What is HR Professionalism?

In order to understand what HR professionalism is we first have to break down what it means to be a professional. The term professional could be an individual who is a qualified member of a professional body, someone who continuously updates their knowledge, is competent, and uses their skills in practice. Professionalism could be interpreted as the use of specialist knowledge necessary to perform a particular type of work or role. Professionals are associated with increased training, the development of professional knowledge standards, and a requirement to update this knowledge.

One way the CIPD (The Chartered Institute of Personnel and Development) measures professionalism is through their code of conduct which can be broken down into 4 sections as shown below:

  1. Professional Competence and Behaviour
  2. Ethical Standards and Integrity
  3. Representative of the Profession
  4. Stewardship.

These codes of conduct apply to everyone who is registered with the CIPD regardless of size, sector, or specialism. These particular areas help in maintaining and being an effective and efficient HR professional.

Being an Effective and Efficient HR Professional

To be effective and efficient as an HR professional there are many skills that need to be learned and developed. The below list outlines some of the key skills required:

  • Effective time-keeping skills
  • Project management skills being
  • Analytical and critical thinking
  • Good communication skills
  • Ability to build and manage relationships.

An effective technique for HR professionals is to use an “outside-in” approach where business trends are identified by looking at competitors or other businesses and seeing how they can be utilized internally. Having the company’s priorities in mind is key, as well as being able to give a good service to your customers. HR should look at both individual abilities as well as organizational capabilities in order to maximize their outputs. HR should look at achieving sustainable and integrated solutions rather than isolated activities like staffing and compensation programs. Past HR practices should be developed and adapted to become more efficient and effective in current practices. HR includes an administrative function as well as strategic meaning as you have to be able to manage not only the day-to-day administrative processes but also the long-term strategic practices.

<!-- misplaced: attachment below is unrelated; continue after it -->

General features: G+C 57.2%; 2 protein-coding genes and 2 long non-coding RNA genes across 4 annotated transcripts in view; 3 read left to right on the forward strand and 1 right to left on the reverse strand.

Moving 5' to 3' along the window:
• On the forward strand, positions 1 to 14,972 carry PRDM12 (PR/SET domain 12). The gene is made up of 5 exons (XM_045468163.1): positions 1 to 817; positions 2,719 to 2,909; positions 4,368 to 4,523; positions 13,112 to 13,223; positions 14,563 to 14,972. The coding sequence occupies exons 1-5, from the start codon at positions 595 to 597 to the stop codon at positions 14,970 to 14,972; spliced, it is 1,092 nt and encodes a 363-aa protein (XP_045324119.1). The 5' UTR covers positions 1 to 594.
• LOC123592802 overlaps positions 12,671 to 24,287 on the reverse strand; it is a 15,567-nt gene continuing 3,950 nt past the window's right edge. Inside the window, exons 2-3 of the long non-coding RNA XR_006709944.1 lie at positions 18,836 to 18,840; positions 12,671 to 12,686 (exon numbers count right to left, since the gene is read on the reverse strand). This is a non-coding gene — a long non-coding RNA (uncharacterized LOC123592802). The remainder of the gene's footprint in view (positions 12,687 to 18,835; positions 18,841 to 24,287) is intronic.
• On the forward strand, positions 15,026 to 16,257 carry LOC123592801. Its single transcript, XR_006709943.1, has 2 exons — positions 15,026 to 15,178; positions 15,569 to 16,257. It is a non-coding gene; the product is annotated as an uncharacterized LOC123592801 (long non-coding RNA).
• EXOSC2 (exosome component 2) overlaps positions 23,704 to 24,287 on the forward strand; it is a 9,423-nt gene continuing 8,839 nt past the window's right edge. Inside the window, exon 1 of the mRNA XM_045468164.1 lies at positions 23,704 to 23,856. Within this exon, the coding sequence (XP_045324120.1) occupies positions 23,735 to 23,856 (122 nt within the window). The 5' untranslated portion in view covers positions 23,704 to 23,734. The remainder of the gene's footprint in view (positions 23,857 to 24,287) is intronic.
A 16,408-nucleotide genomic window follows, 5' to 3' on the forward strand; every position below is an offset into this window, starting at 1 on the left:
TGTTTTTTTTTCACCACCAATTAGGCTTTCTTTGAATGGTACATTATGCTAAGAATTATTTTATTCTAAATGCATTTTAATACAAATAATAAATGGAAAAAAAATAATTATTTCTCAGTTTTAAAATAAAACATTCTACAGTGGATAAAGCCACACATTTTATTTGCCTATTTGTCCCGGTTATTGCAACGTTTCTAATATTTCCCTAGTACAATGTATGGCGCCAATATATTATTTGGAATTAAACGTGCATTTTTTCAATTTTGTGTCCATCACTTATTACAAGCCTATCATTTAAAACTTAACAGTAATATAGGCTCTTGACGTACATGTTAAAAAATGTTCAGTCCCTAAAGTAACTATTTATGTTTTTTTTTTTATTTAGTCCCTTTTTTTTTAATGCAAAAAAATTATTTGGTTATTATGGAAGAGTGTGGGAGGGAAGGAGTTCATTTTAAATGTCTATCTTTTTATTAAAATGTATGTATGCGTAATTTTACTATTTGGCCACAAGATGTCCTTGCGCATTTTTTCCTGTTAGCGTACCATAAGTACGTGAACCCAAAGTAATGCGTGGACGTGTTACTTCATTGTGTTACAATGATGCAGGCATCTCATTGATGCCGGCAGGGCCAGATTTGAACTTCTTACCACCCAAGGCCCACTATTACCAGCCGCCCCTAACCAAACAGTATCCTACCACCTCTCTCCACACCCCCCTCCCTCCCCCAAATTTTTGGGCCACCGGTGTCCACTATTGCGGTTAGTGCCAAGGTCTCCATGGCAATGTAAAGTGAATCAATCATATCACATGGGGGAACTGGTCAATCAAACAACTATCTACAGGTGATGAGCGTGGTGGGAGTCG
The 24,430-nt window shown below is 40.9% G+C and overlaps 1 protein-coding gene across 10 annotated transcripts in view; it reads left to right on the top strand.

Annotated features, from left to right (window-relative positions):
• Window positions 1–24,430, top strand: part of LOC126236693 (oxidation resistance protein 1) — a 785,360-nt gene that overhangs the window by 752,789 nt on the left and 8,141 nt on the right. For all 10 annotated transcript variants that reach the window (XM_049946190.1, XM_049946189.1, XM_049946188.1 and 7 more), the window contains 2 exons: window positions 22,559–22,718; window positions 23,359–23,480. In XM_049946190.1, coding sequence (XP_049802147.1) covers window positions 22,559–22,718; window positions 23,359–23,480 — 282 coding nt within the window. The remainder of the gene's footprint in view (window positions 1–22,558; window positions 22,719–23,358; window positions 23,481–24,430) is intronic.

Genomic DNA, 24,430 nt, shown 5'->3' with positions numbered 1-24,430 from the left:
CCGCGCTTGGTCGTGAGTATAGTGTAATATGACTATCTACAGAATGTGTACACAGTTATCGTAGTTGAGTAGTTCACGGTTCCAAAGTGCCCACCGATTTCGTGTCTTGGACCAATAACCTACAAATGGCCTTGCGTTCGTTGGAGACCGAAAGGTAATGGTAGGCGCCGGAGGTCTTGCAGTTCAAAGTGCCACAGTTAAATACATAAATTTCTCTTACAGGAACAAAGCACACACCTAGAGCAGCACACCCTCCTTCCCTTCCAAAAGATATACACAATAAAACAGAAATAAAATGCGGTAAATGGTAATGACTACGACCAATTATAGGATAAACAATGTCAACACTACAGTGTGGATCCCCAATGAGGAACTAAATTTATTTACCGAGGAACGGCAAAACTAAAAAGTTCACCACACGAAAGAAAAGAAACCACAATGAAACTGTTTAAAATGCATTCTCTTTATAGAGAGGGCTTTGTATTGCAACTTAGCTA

The Thinking Performer

The Thinking performer is one of four different types of people within an organization. These four types of people are:

  1. The Lifetime Liability – the employee who neither performs nor thinks.
  2. The Wish-List Dreamer – the thinking non-performer who if he has ideas, keeps them to themselves.
  3. Automated Bureaucrat – the non-thinking performer who does what he’s told and no more.
  4. Thinking Performer – the ‘strategic activist’ employee who adds value through continuous challenge and self-imposed improvement goals.

An HR professional should always aim to be a Thinking Performer who is proactive in driving their business forward whilst adhering to organizational rules and regulations. The status quo should be challenged in order to improve current practices and find the most effective solutions. As an HR professional, you should understand your customers in order to develop services that meet their needs and therefore meet your organizational goals. Feedback via word of mouth, mystery shoppers, and surveys should also be sought as this is a key component of understanding your customers. 

CIPD Professional Map

To understand how professionalism can be conveyed in an HR role we can refer to the CIPD professionalism map below: “The 2013 Map defines the building blocks of effective people management practice … that underpin good practice regardless of specialism. It’s also flexible, so you can choose what to focus on depending on your area of work, the level of accountability you have in your role, and your career development ambitions.” (CIPD (n.d), 2013).

CIPD Professional Map - HR Professionalism

The CIPD map above is broken down into the following sections:

  1. Insights, strategy, and solutions – This is to help establish an understanding of the organization and use these insights to tailor strategy and solutions to meet the organization not only short-term goals but also in the long term.
  2. Leading HR – Lead the way for an Hr professional by acting as a role model, by helping further your contributions either in Hr or across other areas of the business as well as developing and measuring others across the organization.